The really sad thing about Penelope Skinner’s tragicomic Eigengrau is that, in the nine years since it opened at London’s Bush Theatre, it doesn’t seem to have aged in the slightest.
The play tells the stories of a quartet of unfortunate characters living a life adrift in the city, and the way they stumble around, desperately eager for connection with other people, still rings very true. There are flashes of classicism in the writing too, as the tragedy gradually takes on Grecian proportions.
Director Georgie Staight’s simply staged production for Dark Skies Theatre nails the pathos underscoring Skinner’s often humorous dialogue. The cast members give sensitive performances that capture each twist and turn of this urban nightmare with toe-curling honesty.
Isabel Della-Porta is a tightly coiled spring as warm, but wary, Cassie. There’s a sense that her mission to be less confrontational is clawing away at her insides and yet the moment she lets her guard down, she falls for the same pathetic banter as Katie Buchholz’ hapless, frustratingly naive Rose.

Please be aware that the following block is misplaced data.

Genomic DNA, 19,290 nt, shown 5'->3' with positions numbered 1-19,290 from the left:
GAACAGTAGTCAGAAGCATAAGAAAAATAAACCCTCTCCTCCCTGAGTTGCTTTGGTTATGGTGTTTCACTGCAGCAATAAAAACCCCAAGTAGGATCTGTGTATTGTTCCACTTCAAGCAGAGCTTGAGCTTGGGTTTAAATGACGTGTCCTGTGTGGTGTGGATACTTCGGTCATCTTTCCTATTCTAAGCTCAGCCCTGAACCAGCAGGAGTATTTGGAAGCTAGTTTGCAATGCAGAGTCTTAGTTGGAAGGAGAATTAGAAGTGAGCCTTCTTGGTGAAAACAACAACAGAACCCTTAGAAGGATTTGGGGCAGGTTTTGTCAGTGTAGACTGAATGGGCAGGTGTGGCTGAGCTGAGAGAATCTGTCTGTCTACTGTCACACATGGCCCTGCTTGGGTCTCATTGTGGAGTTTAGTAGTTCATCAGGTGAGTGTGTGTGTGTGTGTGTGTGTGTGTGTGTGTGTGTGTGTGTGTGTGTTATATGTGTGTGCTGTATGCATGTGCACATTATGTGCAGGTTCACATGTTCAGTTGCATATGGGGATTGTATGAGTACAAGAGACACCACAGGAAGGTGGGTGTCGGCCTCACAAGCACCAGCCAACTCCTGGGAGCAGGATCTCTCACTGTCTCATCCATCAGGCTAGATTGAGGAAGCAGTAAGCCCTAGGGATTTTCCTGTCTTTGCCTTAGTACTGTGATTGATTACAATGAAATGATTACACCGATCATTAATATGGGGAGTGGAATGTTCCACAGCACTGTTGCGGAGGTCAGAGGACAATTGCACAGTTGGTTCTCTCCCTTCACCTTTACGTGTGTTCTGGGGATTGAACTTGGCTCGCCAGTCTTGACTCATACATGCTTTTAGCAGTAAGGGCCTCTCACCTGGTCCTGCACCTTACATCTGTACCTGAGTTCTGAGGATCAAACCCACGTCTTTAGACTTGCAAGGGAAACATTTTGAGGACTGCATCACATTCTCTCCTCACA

Tim’s crippling grief for his nan appears very real in a devastating performance from Callum Sharp, as does the relentless, cut-throat sexual opportunism of George Fletcher’s marketing demon Mark.
The scene changes are smoothly executed and sound designer Johnny King has created an eerie soundscape in which adverts are blended uncomfortably with porn.
The play may not break new ground thematically, but the performances here are spot-on, capturing the sense of failure and compromise that permeates the play.